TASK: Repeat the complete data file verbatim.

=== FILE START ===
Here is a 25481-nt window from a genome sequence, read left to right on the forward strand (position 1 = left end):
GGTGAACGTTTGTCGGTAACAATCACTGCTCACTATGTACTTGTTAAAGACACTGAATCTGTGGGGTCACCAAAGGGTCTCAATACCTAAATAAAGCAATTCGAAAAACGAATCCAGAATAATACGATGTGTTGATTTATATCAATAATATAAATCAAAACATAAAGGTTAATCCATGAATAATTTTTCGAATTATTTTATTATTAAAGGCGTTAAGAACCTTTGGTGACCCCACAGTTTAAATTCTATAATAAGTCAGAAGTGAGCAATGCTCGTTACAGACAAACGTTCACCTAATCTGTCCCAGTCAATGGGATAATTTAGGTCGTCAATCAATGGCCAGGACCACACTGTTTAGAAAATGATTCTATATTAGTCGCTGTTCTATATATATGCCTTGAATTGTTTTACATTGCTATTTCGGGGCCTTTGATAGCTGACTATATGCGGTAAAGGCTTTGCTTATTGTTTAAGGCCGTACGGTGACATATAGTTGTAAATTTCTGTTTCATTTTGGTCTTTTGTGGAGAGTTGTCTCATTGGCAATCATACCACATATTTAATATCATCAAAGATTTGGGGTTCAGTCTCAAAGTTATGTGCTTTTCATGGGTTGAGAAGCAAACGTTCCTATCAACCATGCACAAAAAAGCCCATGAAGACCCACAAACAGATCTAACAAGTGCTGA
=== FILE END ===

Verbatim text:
Here is a 25481-nt window from a genome sequence, read left to right on the forward strand (position 1 = left end):
GGTGAACGTTTGTCGGTAACAATCACTGCTCACTATGTACTTGTTAAAGACACTGAATCTGTGGGGTCACCAAAGGGTCTCAATACCTAAATAAAGCAATTCGAAAAACGAATCCAGAATAATACGATGTGTTGATTTATATCAATAATATAAATCAAAACATAAAGGTTAATCCATGAATAATTTTTCGAATTATTTTATTATTAAAGGCGTTAAGAACCTTTGGTGACCCCACAGTTTAAATTCTATAATAAGTCAGAAGTGAGCAATGCTCGTTACAGACAAACGTTCACCTAATCTGTCCCAGTCAATGGGATAATTTAGGTCGTCAATCAATGGCCAGGACCACACTGTTTAGAAAATGATTCTATATTAGTCGCTGTTCTATATATATGCCTTGAATTGTTTTACATTGCTATTTCGGGGCCTTTGATAGCTGACTATATGCGGTAAAGGCTTTGCTTATTGTTTAAGGCCGTACGGTGACATATAGTTGTAAATTTCTGTTTCATTTTGGTCTTTTGTGGAGAGTTGTCTCATTGGCAATCATACCACATATTTAATATCATCAAAGATTTGGGGTTCAGTCTCAAAGTTATGTGCTTTTCATGGGTTGAGAAGCAAACGTTCCTATCAACCATGCACAAAAAAGCCCATGAAGACCCACAAACAGATCTAACAAGTGCTGA